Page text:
Progress and the Great Exhibition of 1851
Most of us know of the Great Exhibition of 1851 from our Western Civilization textbooks. It is generally interpreted as a thoroughly secular affair that celebrated progress in science, technology, and industry. For example, my “instructor’s edition” of Jackson J. Spielvogel’s Western Civilization (2006) states that it was a “symbol of the success of Great Britain…a tribute to British engineering skills…a visible symbol of how the Industrial Revolution had achieved human domination over nature.”
In contrast, according to Geoffrey Cantor in a recent Isis article, the exhibition was viewed by many contemporaries as a religious event of considerable importance. Indeed, he argues that the exhibition should be “set within a religious framework.” Cantor finds support for his argument in sermons, tracts, and the religious periodical press.
The Great Exhibition was housed in Kensington in London in the Crystal Palace. Organized by Prince Albert, husband of the reigning monarch, Queen Victoria, he played a major role in creating the image of a showcase for science, technology, and industry. Albert, however, rejected the secular interpretation that has come to dominate our understanding of that mid-nineteenth-century affair. In his Mansion House speech, for example, he argued that these “[physical] laws of power, motion, and transformation,” displayed in the Palace are “the laws by which the Almighty governs His creation.” He also expressed the hope that visitors to the exhibition would feel a “deep thankfulness to the Almighty for the blessings He has [already] bestowed upon us.”
According to Cantor, other religious commentators assessed the panoply of material products and labor in the Palace “within the larger scheme of God’s creation and even set the exhibition within an eschatological framework.”
There were, of course, religious concerns. One recurrent concern among religious writers was that the Great Exhibition would be perceived as a celebration of material objects and of human ingenuity. It thus appeared to “court materialism.”
But a less extreme assessment was adopted by most other Christians. The first were mild supporters of the event, but who stressed that the exhibition was “merely temporary and temporal when compared with the eternal verities of Christianity.” Other religious writers were greatly impressed by the exhibition and strongly supported it, albeit with a warning against products and materials of physical comfort, prosperity, and pride. Still others strove to reconcile the manifest materiality of the exhibition with traditional Christian values. These Christian writers would render the exhibition safe by setting it within a religious framework.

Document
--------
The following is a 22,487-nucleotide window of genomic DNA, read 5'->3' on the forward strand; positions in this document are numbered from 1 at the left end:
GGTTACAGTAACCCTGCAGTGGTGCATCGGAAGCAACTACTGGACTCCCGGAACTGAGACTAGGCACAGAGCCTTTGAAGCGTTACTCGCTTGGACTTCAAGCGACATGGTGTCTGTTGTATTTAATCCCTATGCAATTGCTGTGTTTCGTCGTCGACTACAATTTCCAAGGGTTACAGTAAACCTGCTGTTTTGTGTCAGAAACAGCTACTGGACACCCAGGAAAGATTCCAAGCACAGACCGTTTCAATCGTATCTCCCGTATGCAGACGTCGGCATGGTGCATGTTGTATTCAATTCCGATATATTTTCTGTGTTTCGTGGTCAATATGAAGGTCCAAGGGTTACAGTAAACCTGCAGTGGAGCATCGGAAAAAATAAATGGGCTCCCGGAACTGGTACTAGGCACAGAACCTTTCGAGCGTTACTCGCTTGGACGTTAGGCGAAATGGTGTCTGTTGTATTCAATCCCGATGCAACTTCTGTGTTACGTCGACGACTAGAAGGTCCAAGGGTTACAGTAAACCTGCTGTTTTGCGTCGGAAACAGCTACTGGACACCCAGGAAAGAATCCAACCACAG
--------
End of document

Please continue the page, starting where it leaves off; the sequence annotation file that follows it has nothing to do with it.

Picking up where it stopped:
In the following section of the essay Cantor provides how such writers achieved this goal. First, to counter any objections, these Christians portrayed the exhibition in providentialist terms. This interpretation, as we saw earlier, was promoted by Prince Albert, who construed the exhibition within the context of the first verse of Psalm 24: “The earth is the Lord’s, and all that therein is; the compass of the world and they that dwell therein.” The Archbishop of Canterbury likewise urged that in “surveying the works of art and industry which surround us, let not our hearts be lifted up that we forget the Lord our God, as if our own power and the might of our hands had gotten in this wealth.” Further still, the Anglican clergy advised prospective visitors to adopt a providentialist stance toward the exhibition. Even a Sunday school teacher expressed his wish “to see the works of God as shown in the productions of industry, skill, science, and art.” As Cantor puts it, appealing to notions of divine providence guided visitors to “appreciate how a secular experience could be transformed into a profoundly religious one.”
When it seemed that the exhibition focused attention on the artisans, sermons were preached that God is the author of all those gifts and qualifications by which men become skilled in the arts and sciences. “The activities of the scientist, the craftsmen, and the manufacturer are therefore manifestations of God’s providence” as well.
The exhibition, therefore, could provide a rich source for natural theological reflection. “While God’s word could be seen at the Bible Society’s stand, the rest of the exhibits proclaimed his works.”
This notion of providence was inextricably related to progress in the minds of these Christian writers. The famous Samuel Wilberforce, for example, argued that the exhibition not only demonstrates that science, when properly pursued, reveals the wonders of God’s creation, but also manifested God’s design and purpose, providing mankind with the necessary resources for progress. According to Cantor, England was for many the “flagship of Protestant Christianity,” thus granting the nation a crucial role in God plan, whereby the “exhibition became the epicenter from which Christianity would be disseminated throughout the world.”
Encouraged by Albert’s interventions, writers from across a wide section of the religious spectrum responded confidently to the exhibition and its contents. The strongest supporters of the exhibition, interestingly enough, were principally evangelicals, who conceived it within the context of a divinely ordained history. This evidence, concludes Cantor, demand reflection on the very notion of progress and how it was utilized in the context of the 1851 exhibition. “In contrast to our secularized understanding of progress, several of the writers discussed here conceived the development of science, technology, and even manufactures within a prophetic religious framework, one in which progress in these pursuits ultimately served higher ends.”